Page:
Nobody at the BMJ "thought the study was particularly useful clinically or scientifically, but it contained 'a striking image using a new technology, and everyone agreed that readers might be interested to see it,' " wrote Dr. Tony Delamothe in his new feature (BMJ, December 18, 2019).
Image of coitus from the famous Dutch study of eight couples imaged by MRI during sexual intercourse. All clinical images courtesy of Dr. Pek van Andel.
The legendary article went on to receive the Ig Nobel Prize for medicine. This dubious honor is given to researchers who explore rather unorthodox, whimsical, and notably less mainstream topics that are designed to both amuse and educate.
The 1999 study by Schultz et al from University Hospital Groningen in the Netherlands did draw reader attention purely based on -- at least one would hope -- the researchers' own observational findings, which were inspired, in part, by a Leonardo da Vinci Renaissance drawing circa 1493.
"The Copulation" prominently depicted a male subject and how da Vinci believed a man would "deliver the goods," so to speak. Da Vinci theorized that a man's sperm traveled from his brain and down his spine. He also surmised that a woman's right lactiferous duct originated in her right breast and ended in the genital area.
"Even a genius like Leonardo da Vinci distorted men's and women's bodies -- as seen now -- to fit the ideology of his time and to the notions of his colleagues, who he paid tribute to," Schultz and colleagues wrote in their study.
To their credit, the Dutch researchers dispelled that misinformation from the Renaissance, as well as the conventional wisdom of the 1960s, as espoused by William Masters and Virginia Johnson, the tandem who received notoriety as researchers of human sexual habits and performance.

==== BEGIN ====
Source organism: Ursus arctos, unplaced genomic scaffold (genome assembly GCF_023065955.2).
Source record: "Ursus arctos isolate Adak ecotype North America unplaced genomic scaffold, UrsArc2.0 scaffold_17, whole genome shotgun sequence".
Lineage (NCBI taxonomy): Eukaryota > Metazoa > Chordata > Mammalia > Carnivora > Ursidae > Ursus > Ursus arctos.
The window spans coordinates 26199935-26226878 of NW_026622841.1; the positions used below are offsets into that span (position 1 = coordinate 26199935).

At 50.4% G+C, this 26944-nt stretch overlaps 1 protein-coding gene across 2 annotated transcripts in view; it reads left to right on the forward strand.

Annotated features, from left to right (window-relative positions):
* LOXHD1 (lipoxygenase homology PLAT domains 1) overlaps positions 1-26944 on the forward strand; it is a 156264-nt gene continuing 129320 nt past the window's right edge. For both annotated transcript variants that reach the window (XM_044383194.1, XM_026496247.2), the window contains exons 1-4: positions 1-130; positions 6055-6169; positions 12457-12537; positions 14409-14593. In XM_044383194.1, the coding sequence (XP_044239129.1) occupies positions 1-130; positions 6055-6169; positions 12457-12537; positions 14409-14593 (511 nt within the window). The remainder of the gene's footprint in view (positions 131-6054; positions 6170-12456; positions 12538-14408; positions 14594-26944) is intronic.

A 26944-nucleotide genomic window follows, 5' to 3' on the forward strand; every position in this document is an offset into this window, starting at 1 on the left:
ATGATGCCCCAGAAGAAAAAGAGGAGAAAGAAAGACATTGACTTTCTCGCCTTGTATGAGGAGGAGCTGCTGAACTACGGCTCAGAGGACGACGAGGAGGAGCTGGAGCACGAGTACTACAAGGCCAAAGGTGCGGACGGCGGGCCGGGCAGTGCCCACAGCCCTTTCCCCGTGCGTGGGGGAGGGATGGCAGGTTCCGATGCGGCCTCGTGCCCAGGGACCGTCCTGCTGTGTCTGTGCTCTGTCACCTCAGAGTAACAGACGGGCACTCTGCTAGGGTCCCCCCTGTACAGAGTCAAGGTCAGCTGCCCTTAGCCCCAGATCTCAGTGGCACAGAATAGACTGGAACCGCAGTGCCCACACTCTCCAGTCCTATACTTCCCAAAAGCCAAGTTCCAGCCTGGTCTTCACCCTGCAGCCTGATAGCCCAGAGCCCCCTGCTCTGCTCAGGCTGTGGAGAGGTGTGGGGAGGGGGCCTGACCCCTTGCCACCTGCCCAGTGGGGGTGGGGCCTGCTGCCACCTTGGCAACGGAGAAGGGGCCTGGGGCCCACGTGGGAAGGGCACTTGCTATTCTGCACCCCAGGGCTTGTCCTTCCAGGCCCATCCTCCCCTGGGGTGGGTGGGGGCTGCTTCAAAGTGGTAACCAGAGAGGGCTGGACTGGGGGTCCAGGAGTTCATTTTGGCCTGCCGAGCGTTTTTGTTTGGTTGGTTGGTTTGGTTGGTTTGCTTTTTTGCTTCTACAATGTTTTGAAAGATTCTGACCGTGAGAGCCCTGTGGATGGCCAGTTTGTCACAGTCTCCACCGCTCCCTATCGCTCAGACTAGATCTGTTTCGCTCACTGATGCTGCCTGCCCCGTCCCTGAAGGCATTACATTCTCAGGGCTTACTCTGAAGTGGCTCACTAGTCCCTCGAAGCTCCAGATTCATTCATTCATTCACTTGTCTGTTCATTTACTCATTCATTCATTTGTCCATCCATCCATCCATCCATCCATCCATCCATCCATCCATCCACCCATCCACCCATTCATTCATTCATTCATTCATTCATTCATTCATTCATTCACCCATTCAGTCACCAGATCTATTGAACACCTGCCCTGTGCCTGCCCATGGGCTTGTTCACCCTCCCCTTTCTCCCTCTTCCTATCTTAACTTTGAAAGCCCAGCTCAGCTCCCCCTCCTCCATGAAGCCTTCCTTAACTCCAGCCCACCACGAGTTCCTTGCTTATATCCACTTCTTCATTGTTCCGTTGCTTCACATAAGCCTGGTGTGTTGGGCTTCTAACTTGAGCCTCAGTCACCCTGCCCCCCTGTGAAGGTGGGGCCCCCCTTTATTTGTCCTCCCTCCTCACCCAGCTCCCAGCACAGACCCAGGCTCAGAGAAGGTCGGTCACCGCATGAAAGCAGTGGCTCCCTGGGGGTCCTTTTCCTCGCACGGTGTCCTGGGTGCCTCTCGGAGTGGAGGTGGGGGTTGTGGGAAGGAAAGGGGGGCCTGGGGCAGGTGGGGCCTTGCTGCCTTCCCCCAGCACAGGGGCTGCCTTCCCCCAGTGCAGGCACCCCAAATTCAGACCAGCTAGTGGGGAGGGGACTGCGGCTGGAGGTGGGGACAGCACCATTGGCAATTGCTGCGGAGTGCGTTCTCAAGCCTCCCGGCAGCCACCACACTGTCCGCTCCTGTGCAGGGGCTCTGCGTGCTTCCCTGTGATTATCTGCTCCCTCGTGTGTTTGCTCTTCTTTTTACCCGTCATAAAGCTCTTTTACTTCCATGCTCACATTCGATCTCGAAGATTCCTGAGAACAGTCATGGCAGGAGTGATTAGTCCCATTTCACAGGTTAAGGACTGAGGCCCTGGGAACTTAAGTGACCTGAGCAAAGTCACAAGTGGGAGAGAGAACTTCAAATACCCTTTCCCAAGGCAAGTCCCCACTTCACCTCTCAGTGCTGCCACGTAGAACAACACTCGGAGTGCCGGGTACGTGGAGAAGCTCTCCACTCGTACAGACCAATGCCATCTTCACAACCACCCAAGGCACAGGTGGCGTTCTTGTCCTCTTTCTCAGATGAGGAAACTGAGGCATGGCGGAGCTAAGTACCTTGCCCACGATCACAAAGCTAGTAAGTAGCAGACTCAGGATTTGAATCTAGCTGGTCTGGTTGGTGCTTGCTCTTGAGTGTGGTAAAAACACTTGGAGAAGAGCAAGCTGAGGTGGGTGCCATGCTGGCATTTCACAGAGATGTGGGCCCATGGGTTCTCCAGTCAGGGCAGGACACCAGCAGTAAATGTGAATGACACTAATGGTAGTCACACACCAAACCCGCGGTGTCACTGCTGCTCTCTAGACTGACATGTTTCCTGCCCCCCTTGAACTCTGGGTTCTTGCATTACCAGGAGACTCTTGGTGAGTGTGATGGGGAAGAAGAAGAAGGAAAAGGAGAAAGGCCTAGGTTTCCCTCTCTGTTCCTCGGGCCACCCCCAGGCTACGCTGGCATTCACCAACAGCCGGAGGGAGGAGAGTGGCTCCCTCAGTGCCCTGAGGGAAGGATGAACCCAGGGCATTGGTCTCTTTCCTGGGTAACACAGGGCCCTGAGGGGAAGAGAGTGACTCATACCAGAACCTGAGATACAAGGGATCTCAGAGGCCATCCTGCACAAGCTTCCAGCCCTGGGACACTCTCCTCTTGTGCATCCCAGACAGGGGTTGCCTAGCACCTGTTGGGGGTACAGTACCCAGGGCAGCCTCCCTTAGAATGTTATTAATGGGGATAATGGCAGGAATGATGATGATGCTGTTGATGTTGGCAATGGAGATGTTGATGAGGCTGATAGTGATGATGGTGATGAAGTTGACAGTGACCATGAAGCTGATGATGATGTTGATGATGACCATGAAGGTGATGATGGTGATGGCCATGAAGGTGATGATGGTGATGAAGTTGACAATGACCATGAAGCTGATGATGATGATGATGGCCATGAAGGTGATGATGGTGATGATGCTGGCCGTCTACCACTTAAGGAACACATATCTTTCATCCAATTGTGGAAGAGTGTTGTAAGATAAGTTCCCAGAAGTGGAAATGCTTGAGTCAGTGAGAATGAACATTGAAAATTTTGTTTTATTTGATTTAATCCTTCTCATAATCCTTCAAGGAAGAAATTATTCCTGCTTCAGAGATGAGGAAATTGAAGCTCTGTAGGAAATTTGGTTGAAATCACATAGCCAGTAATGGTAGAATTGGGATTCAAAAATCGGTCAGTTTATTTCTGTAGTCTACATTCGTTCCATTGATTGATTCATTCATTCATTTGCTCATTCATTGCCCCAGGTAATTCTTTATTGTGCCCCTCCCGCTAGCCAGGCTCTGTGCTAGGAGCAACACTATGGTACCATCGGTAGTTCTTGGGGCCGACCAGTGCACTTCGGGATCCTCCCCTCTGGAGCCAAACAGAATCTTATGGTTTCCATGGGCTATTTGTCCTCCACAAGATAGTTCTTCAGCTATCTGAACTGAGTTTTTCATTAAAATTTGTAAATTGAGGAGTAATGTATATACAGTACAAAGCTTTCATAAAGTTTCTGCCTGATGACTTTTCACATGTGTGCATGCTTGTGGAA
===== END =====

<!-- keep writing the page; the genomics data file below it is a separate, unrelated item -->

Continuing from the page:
As one might expect, there were some serious challenges in getting the Dutch project off the ground back in 1999.
Schultz and colleagues cited "obtrusive and sniffing press hounds," as well as some "problems with sexual performance" among the subjects. Still, in the end, they achieved good images of coitus from 13 "experiments" that included eight couples and three single women.
The determined researchers eventually concluded that MR images of coitus are both "feasible and beautiful." In addition, the shape of a man's penis, as seen on MRI, was not what previous research had suggested, and the size of a woman's uterus did not increase during sexual arousal.
Midsagittal image of the anatomy of sexual intercourse. P = penis, Ur = urethra, Pe = perineum, U = uterus, S = symphysis, B = bladder, I = intestine, L5 = lumbar 5, Sc = scrotum.
The BMJ paper was hardly the medical equivalent of a moon landing, so why did visitors come flocking in such numbers? Delamothe suggested that the "prospect of seeing coitus on screen (for free) was the attraction, even if all that was on offer was a series of black and white still photographs."
As for the rest of the details, perhaps they are better read in front of a warm fire on a cold winter's night with a heated beverage of choice in hand. Cheers!
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